17 May 2006

S2M-4270 Planning etc (Scotland) Bill: Stage 1

Scottish Parliament

Wednesday 17 May 2006

[THE PRESIDING OFFICER opened the meeting at 14:00]

... ... ...

Planning etc (Scotland) Bill: Stage 1

The Presiding Officer (Mr George Reid): The next item of business is a debate on motion S2M-4270, in the name of Malcolm Chisholm, on the general principles of the Planning etc (Scotland) Bill.


... ... ...


Stewart Stevenson (Banff and Buchan) (SNP): I apologise to my erstwhile colleagues on the Communities Committee that my party removed me from the committee precisely at the point that it started to engage in planning issues. However, I see that the deputy minister's enthusiasm for that move was substantial.

The last time this subject was considered and Mr Chisholm's card was stuck in the console and the request-to-speak button was pressed, some very fine words were said:

"My point is about the failure to recommend a third-party right of appeal."

They were said on 29 October 2005. As the Deputy Presiding Officer, Murray Tosh, may recall, he advised the speaker:

"I ... see which MSP's name attaches to the cards that you have been given. George Butler has the card for Malcolm Chisholm".

Thus, when Malcolm Chisholm's card was last used to speak on this subject in the chamber, the speaker in question took a rather different line. That is somewhat ironic.

At that event, which was an excellent innovation by the Communities Committee, my constituent, Mr James Buchan, spoke about a planning error in Peterhead: a fish store refrigeration plant had been built 5m higher than it should have been. That example illustrates perfectly the very real effect that planning can have on people's lives. In the case of Mr Buchan and his neighbours, the effect was quite substantial. Therefore, I am pleased to see that paragraph 127 of the committee's report states:

"The Committee is content with Part 6 - Correction of Errors."

However, correcting errors in planning often involves much more substantial work than correcting errors in paperwork.

In the limited time available, I want to turn my attention to the second motion before us today, which is the financial resolution. I remind members that, under the resolution, the Scottish Parliament

"agrees to any expenditure or increase in expenditure ... arising in consequence of the Act."

We do not take financial memoranda as seriously as we might. This is and needs to be a complicated bill. The Finance Committee has made substantial criticisms of it and the Executive has produced additional information that shows that its initial estimates of the costs associated with the bill were not sufficiently developed. The bill will be changed substantially at stage 2 and, as a consequence, its costs will change substantially. It would, therefore, be entirely precipitate of us to give our support to the financial resolution today—whatever we think, on the balance of argument, about the bill. The financial resolution is a kind of blank cheque.

There is a more general issue in respect of financial resolutions and complex bills, which extends beyond the bill that is before us today. A range of bodies and individuals have commented on the financial provisions of the bill. When asked about the financial implications of the bill, the Cairngorms National Park Authority pointed out that it is funded by the Executive and that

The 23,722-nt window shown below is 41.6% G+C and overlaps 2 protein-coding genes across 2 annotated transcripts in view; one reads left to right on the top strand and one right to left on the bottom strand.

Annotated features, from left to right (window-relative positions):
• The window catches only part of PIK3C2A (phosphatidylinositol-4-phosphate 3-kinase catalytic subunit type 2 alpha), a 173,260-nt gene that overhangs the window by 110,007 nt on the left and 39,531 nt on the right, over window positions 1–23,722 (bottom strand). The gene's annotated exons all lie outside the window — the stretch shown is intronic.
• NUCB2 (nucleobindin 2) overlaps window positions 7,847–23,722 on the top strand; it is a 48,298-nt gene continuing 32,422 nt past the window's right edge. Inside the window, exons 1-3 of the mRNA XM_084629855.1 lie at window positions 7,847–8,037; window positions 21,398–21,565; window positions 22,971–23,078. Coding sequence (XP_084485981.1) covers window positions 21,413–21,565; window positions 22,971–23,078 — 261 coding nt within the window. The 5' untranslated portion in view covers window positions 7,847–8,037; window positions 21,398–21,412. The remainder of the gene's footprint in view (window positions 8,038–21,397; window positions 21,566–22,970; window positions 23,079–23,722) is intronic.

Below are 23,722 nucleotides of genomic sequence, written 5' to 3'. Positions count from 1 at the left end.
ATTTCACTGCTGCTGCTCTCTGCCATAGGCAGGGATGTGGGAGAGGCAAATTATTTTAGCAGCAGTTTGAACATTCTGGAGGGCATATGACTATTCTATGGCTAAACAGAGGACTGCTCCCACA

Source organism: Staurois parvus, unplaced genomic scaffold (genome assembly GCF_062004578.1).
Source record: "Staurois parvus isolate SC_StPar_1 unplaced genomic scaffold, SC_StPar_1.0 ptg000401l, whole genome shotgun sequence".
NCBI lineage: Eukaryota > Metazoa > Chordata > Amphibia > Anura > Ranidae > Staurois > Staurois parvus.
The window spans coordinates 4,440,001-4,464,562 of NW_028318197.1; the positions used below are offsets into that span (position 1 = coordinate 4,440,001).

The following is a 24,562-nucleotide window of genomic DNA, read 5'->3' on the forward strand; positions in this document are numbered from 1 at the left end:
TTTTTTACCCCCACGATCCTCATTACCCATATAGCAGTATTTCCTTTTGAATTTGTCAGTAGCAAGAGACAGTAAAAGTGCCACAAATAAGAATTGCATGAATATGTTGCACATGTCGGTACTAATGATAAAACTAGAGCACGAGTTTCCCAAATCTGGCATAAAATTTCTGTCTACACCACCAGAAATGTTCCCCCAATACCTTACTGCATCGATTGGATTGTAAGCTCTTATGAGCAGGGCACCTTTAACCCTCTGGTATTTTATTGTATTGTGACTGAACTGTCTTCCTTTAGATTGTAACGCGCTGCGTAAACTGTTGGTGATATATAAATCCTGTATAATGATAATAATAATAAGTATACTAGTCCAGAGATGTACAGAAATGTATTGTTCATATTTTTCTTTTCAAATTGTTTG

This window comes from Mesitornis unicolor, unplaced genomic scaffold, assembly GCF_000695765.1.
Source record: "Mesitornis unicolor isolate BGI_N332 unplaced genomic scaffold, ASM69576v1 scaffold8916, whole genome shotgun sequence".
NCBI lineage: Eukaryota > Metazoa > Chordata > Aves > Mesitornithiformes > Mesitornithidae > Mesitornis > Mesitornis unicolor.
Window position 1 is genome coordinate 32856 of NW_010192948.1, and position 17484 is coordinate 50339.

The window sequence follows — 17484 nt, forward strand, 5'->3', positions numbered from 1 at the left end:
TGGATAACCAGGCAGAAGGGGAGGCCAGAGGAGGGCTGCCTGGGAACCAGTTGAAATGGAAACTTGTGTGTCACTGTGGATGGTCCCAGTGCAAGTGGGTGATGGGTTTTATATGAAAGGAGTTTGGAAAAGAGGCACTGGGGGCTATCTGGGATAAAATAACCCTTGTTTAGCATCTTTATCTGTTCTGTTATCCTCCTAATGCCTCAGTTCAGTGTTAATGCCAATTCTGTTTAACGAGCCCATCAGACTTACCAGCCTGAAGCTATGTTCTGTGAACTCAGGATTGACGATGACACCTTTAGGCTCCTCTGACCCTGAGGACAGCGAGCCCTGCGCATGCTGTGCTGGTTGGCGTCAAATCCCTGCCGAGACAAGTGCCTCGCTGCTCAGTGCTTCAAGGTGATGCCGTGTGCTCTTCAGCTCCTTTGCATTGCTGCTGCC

"Higher fees will not cover cost of neighbour notification as we only receive 50% of fee from local authority."

In its calculation, the City of Edinburgh Council suggests that neighbour notification will cost £93.57 per application, which is outwith the range that is provided elsewhere. In commenting on the financial implications of the bill, COSLA states that it

"cannot begin to achieve the culture change proposed by the Planning Etc. (Scotland) Bill, unless the resources identified in the Financial Memorandum, at the very least, are made available"

to it. History suggests that we should be sceptical on that front.

In the Finance Committee's report, Bruce Crawford suggested that we should not support part 9 of the bill, which relates to BID, because the financial side of that has not been sorted out. In paragraph 23 of its report, the Finance Committee stated:

"the Committee is seriously concerned that the existing shortage of qualified staff will stifle the effective implementation of the Bill, requiring a longer transition period than anticipated and higher costs (including contracting increasing numbers of private sector planners)."

Going to the private sector is not a panacea. The Communities Committee says that

"some of the figures contained in the Financial Memorandum are inadequate"

and that

"there are other costs that have not been included."

When we look at the financial side of the bill, we must exercise considerable caution.

It is strange that, although across Scotland people are finding that applications for planning permission for houses are being turned back because we cannot dispose of our sewage, there is nothing in the bill that will mean that we can refuse nuclear power stations because they cannot dispose of their waste. That issue should perplex us all for some time to come.


Stewart Stevenson
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fios ZS is a name registered in Scotland for Stewart Stevenson

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